Milton's early ode, "On the Morning of Christ's Nativity" (1629) is presented and discussed. The author's preoccupation with his standing as a novice poet and his early ambitions, as carefully outlined in the letter to Charles Diodati, are examined. The ode's subject matter, other poets' treatment of the Nativity, and Milton's peculiar contributions to the micro-genre are discussed, including his curious temporal choices, the competitive attitude of his narrator, and the mingling of Christian and classical elements. The rejection of the pagan world in the poem's final stanzas is explicated and underscored as an issue that will recur throughout the corpus. Additional reading assignments for this class meeting include "At a Vacation Exercise in the College" (1628), "On the Death of a Fair Infant" (1628), and "Elegia sexta" (1629).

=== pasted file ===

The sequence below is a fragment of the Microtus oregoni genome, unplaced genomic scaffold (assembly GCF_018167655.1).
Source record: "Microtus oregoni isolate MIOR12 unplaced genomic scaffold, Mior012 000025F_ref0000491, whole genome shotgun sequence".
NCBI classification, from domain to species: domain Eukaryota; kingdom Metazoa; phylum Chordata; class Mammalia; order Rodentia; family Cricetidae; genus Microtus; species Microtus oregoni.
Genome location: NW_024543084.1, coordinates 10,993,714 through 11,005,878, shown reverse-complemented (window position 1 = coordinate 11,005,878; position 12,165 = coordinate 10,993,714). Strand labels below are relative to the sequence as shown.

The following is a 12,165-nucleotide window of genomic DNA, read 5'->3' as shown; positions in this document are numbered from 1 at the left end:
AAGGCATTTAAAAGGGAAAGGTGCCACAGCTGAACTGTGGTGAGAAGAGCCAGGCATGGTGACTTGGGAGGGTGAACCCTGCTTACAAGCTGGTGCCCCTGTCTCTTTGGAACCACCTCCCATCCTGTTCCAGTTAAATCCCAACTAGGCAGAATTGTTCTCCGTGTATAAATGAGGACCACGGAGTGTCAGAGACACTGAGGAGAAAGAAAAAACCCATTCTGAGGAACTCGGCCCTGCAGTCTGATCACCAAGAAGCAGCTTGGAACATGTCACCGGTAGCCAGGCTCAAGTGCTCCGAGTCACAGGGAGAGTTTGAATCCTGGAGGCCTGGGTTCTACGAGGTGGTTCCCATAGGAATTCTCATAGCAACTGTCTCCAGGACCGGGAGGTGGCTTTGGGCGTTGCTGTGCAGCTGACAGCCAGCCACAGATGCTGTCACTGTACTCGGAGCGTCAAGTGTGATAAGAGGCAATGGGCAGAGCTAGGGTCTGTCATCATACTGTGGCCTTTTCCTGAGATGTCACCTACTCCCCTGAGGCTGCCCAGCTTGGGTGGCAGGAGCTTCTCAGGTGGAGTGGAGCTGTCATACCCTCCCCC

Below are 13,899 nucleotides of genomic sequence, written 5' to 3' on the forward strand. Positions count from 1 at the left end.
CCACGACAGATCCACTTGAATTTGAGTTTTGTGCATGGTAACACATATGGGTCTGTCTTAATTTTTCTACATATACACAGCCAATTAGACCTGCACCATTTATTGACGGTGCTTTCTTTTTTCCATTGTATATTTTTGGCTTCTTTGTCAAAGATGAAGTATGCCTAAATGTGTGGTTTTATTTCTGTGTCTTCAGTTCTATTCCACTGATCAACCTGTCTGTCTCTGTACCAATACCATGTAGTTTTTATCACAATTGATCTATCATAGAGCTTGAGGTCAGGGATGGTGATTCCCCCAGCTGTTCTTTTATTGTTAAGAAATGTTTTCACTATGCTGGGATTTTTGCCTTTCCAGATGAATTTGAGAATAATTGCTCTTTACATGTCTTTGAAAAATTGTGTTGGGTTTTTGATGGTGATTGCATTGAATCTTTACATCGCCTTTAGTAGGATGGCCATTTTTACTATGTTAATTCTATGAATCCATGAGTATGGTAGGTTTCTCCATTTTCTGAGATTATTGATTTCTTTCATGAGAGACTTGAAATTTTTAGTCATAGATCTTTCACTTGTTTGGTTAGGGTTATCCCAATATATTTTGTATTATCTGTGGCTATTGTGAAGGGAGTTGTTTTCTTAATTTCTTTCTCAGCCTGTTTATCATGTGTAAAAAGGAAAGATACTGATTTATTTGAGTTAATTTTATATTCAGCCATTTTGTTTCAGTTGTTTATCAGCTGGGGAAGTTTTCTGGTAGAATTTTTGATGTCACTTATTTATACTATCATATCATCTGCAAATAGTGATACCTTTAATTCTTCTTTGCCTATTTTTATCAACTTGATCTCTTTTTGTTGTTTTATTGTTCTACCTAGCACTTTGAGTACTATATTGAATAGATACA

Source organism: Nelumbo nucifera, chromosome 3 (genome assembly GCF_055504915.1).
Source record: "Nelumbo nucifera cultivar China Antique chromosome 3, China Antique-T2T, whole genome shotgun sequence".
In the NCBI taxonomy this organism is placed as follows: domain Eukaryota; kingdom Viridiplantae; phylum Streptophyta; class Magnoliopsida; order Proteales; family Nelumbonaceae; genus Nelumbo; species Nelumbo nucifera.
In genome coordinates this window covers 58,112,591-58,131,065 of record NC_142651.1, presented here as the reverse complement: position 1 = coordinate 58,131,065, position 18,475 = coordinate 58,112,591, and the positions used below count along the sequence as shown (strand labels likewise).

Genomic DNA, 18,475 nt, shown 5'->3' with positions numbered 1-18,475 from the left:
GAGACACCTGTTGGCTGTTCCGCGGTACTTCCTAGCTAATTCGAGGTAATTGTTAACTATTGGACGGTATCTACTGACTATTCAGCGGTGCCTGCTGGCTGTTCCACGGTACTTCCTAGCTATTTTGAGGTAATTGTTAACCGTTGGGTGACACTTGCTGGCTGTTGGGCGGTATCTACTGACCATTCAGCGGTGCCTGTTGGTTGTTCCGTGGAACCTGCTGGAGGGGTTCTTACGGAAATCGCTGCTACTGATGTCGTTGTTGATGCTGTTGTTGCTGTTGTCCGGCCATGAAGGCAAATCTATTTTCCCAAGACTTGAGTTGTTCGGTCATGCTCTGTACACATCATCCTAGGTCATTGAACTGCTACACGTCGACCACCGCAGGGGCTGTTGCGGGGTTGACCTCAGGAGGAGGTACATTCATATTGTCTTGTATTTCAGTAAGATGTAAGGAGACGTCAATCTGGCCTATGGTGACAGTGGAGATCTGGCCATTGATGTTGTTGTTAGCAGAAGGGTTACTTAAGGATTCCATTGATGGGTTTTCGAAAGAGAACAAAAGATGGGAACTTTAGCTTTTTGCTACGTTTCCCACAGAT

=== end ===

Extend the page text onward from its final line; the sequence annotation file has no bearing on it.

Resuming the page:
A study of Milton's poetry, with some attention to his literary sources, his contemporaries, his controversial prose, and his decisive influence on the course of English poetry.
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